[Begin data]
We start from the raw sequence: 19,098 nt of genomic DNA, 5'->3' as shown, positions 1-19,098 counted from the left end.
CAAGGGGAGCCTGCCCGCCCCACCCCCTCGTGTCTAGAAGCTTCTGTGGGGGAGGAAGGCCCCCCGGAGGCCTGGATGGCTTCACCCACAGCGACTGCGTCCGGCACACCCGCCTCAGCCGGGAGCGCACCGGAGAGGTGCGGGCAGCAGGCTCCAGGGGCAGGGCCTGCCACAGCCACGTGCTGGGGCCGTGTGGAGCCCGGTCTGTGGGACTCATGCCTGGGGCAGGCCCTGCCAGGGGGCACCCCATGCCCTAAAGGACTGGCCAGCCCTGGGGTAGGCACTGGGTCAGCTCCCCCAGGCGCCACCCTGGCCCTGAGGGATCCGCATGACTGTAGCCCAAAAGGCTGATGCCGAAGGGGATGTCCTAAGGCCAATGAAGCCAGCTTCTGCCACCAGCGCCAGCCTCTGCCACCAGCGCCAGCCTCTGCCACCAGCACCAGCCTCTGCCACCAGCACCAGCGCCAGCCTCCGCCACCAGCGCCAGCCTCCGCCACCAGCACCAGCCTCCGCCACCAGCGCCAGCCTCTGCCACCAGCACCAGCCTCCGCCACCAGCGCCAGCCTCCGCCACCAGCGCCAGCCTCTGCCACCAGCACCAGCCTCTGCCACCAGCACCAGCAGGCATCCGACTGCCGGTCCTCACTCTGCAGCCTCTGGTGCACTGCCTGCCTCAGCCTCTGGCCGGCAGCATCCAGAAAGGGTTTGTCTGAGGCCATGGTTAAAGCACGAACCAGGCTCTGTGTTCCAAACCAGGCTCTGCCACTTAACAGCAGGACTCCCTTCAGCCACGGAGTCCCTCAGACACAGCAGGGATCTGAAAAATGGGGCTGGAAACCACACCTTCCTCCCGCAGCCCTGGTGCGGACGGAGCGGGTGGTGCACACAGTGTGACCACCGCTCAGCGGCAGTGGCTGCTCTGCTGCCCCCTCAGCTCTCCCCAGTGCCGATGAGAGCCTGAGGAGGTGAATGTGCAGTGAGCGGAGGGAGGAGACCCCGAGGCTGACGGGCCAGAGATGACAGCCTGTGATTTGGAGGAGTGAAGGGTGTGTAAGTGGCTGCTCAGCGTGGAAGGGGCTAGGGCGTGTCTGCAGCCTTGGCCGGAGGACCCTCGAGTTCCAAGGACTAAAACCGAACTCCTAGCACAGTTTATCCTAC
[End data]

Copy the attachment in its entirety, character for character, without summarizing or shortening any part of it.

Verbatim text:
We start from the raw sequence: 19,098 nt of genomic DNA, 5'->3' as shown, positions 1-19,098 counted from the left end.
CAAGGGGAGCCTGCCCGCCCCACCCCCTCGTGTCTAGAAGCTTCTGTGGGGGAGGAAGGCCCCCCGGAGGCCTGGATGGCTTCACCCACAGCGACTGCGTCCGGCACACCCGCCTCAGCCGGGAGCGCACCGGAGAGGTGCGGGCAGCAGGCTCCAGGGGCAGGGCCTGCCACAGCCACGTGCTGGGGCCGTGTGGAGCCCGGTCTGTGGGACTCATGCCTGGGGCAGGCCCTGCCAGGGGGCACCCCATGCCCTAAAGGACTGGCCAGCCCTGGGGTAGGCACTGGGTCAGCTCCCCCAGGCGCCACCCTGGCCCTGAGGGATCCGCATGACTGTAGCCCAAAAGGCTGATGCCGAAGGGGATGTCCTAAGGCCAATGAAGCCAGCTTCTGCCACCAGCGCCAGCCTCTGCCACCAGCGCCAGCCTCTGCCACCAGCACCAGCCTCTGCCACCAGCACCAGCGCCAGCCTCCGCCACCAGCGCCAGCCTCCGCCACCAGCACCAGCCTCCGCCACCAGCGCCAGCCTCTGCCACCAGCACCAGCCTCCGCCACCAGCGCCAGCCTCCGCCACCAGCGCCAGCCTCTGCCACCAGCACCAGCCTCTGCCACCAGCACCAGCAGGCATCCGACTGCCGGTCCTCACTCTGCAGCCTCTGGTGCACTGCCTGCCTCAGCCTCTGGCCGGCAGCATCCAGAAAGGGTTTGTCTGAGGCCATGGTTAAAGCACGAACCAGGCTCTGTGTTCCAAACCAGGCTCTGCCACTTAACAGCAGGACTCCCTTCAGCCACGGAGTCCCTCAGACACAGCAGGGATCTGAAAAATGGGGCTGGAAACCACACCTTCCTCCCGCAGCCCTGGTGCGGACGGAGCGGGTGGTGCACACAGTGTGACCACCGCTCAGCGGCAGTGGCTGCTCTGCTGCCCCCTCAGCTCTCCCCAGTGCCGATGAGAGCCTGAGGAGGTGAATGTGCAGTGAGCGGAGGGAGGAGACCCCGAGGCTGACGGGCCAGAGATGACAGCCTGTGATTTGGAGGAGTGAAGGGTGTGTAAGTGGCTGCTCAGCGTGGAAGGGGCTAGGGCGTGTCTGCAGCCTTGGCCGGAGGACCCTCGAGTTCCAAGGACTAAAACCGAACTCCTAGCACAGTTTATCCTAC